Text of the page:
Names and Faces from the Past.

Raymond (Danny) Trigg - Chief Engineer.

Danny passed away on December 2998 at the age of 75 after being ill for some time.

I was really sad to learn of Danny Trigg's passing. What a guy and what an engineer. I sailed with him on a number of trips but one of my favourite memories of Danny was when he and I were standing by the Panamax "Orient City" fitting out at Sunderland Shipbuilders in January/March 1977. I was Master and Dan was C/E. Anyway, the ship was being prepared for sea trials and Tommy Major, and other worthies were attending. There were upwards of 130 souls on board the night we left the builders. Because of the large number of personnel on board, we were all allocated various settees etc. to doss down on for the trials. I was allocated the settee in what was Danny's office. Danny had the settee in his day room and the bedroom was to be shared by Lennie Taylor and Tommy. There was a full RSL officer complement on board and a trials crew with a trials Master, one Capt Harry Tate, in command. We RSL bods were asked by the Sunderland Shipbuilders Financial Director if we would stand the sea watches on the bridge and in the ER. He said we would be paid the money that would have been paid to a set of trials' officers. That was fine by us. But Tommy put the blocks on that when he found out. We always wondered where the money went!! So prior to sailing from the Weir, We went and brought our gear on board. I had mine on board first and Danny said he was off to get his. I offered to help him, but he said to hang on in his office as Tommy was on board and would be up shortly. Off goes Dan and sure enough, a few minutes later, Tommy came in. He fixed me with that baleful stare that he reserved for all shipmasters. (He didn't like me as we had had a number of run ins in the years gone by),"Where's Mr. Trigg?" he growls at me."Just gone down to bring up his gear" says I. Just then old Danny comes ambling into the room, carrying his usual small case and over his shoulder his three deep sea fishing rods. Tommy took a double take at the sight of the fishing rods. "When do you think you are going the find the time to do any fishing Chief?" he spluttered. "Why," says Danny in that lovely Gloucestershire drawl of his, "When she breaks down, of course!"
Only Danny could say that and get away with it. Tommy knew I am sure that Danny knew more about marine engineering that the whole Technical Department in the office.
During that voyage on the "Orient City" we went to the St. Lawrence River and anchored off Trois Rivieres (Three Rivers), to wait for a loading berth. Danny had his fishing rods in action and during the week or so we spent at anchor, he caught over 200lbs of cod and skate, so much in fact we had trouble in getting it all in the fish room in the freezers.
A great guy and a first class shipmate. RIP Danny. Bryan Boyer. Posted on the forum 20th May 2009.

Reading Bryan's wonderful tale about Danny, which totally sums up what a character he was, and what he meant to us all, I am prompted to post the following, which is an edited version of the letter that I sent to Lorraine:-

"From a professional point of view, there was no greater comfort in knowing that Danny was aboard a ship as Chief Engineer. Regardless of the severity of a problem, we all had the confidence that he would be up to solving it, which he invariably was.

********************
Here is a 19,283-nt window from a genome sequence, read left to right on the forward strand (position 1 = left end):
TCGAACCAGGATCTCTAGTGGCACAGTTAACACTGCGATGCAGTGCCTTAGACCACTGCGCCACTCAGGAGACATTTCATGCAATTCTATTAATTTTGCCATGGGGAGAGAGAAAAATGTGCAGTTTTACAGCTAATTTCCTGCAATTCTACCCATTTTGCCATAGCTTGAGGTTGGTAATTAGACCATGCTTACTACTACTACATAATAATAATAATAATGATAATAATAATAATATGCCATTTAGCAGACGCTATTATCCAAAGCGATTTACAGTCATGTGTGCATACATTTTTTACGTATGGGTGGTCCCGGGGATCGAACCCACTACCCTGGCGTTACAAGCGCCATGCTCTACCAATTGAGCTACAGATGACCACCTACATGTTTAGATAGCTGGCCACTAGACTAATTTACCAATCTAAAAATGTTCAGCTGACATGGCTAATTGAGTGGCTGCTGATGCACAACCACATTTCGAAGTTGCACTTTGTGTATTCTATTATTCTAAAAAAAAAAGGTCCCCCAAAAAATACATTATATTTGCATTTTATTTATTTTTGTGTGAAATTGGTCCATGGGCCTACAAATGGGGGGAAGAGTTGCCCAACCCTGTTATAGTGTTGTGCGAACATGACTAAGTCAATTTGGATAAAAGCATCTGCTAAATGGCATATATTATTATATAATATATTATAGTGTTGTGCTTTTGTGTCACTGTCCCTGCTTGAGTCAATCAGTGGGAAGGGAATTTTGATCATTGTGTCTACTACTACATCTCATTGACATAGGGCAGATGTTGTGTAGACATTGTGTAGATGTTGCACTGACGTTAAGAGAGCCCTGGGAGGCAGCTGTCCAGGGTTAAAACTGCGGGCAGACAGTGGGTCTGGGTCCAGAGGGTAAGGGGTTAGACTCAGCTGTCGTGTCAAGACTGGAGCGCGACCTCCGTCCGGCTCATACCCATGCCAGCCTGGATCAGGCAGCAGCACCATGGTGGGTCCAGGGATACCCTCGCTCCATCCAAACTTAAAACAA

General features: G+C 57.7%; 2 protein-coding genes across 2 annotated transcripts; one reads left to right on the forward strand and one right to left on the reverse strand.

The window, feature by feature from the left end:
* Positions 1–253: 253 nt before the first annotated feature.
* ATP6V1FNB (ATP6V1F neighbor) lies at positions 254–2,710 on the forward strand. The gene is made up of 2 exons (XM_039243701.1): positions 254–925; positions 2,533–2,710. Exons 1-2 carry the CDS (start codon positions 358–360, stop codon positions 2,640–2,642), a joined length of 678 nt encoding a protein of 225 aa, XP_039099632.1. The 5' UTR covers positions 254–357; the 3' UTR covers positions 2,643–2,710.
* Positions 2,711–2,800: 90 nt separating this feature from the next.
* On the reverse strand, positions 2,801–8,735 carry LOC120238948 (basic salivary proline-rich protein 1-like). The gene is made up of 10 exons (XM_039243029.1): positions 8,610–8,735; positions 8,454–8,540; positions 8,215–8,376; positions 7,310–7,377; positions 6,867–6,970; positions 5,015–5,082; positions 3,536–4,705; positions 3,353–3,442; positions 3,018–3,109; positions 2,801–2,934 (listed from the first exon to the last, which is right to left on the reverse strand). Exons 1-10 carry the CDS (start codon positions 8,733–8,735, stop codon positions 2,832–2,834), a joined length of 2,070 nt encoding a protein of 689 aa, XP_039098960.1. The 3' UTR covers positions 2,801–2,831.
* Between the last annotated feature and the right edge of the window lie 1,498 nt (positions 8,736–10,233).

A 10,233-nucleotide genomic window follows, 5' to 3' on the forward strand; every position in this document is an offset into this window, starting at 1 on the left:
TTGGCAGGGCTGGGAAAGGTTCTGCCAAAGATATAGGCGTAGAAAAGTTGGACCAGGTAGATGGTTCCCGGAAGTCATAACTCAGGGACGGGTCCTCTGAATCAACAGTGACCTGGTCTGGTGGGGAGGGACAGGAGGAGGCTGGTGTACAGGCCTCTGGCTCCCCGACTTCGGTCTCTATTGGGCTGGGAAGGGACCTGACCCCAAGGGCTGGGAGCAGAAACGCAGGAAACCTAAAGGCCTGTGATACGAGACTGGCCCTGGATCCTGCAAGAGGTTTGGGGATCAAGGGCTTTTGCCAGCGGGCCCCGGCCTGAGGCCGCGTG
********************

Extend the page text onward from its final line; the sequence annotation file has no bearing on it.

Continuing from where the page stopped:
Danny and I shared many common interests; a love of natural history and the wild, messing about in boats, and a philosophical outlook on life, often discussed into the early hours.
Outwardly, Danny could appear shy: but despite appearances, put him amongst a bunch of strangers and within minutes they would be surrounding him and hanging on his every word.
I could write pages of our times together, but perhaps one instance stands out in my mind more than others. In the early 1980’s, we were aboard the Port Alberni City together on a somewhat troublesome voyage. Tied up in Los Angeles over Xmas, I had made contact with cousins of mine that I had not seen for many years and I was able to invite one of them, Matt, down to the ship. He, too had been a Chief Engineer at sea many years earlier, and he was keen to see what a modern engine room looked like. As it turned out, I found myself especially busy that morning so I took my cousin along to Danny's room, and asked him if he could show Matt around the engine room. About two hours later, I was able to get back to Danny's cabin, and I was amazed to find it crowded with folk from aboard and ashore, with Danny and my cousin holding forth centre stage. Unfortunately, we sailed soon afterwards, but my cousin phoned me later when we were in Vancouver to say what a wonderful time he had and what a great pleasure it had been to meet Danny.

Though I never again saw my cousin, we remained in Xmas card contact for his few remaining years, and he always added his greetings to Dan.
That personal recollection, for me, sums up what a great and memorable guy Danny was to so many of us. He will be most sadly missed" Mike Jones. Posted on the forum 20th May 2009.

Disclaimer: The statements on this page are the views of the person who posted them on the forum. The events took place many years ago and in most cases rely on those people's memories, and so we cannot guarantee the accuracy although every effort is made to check it.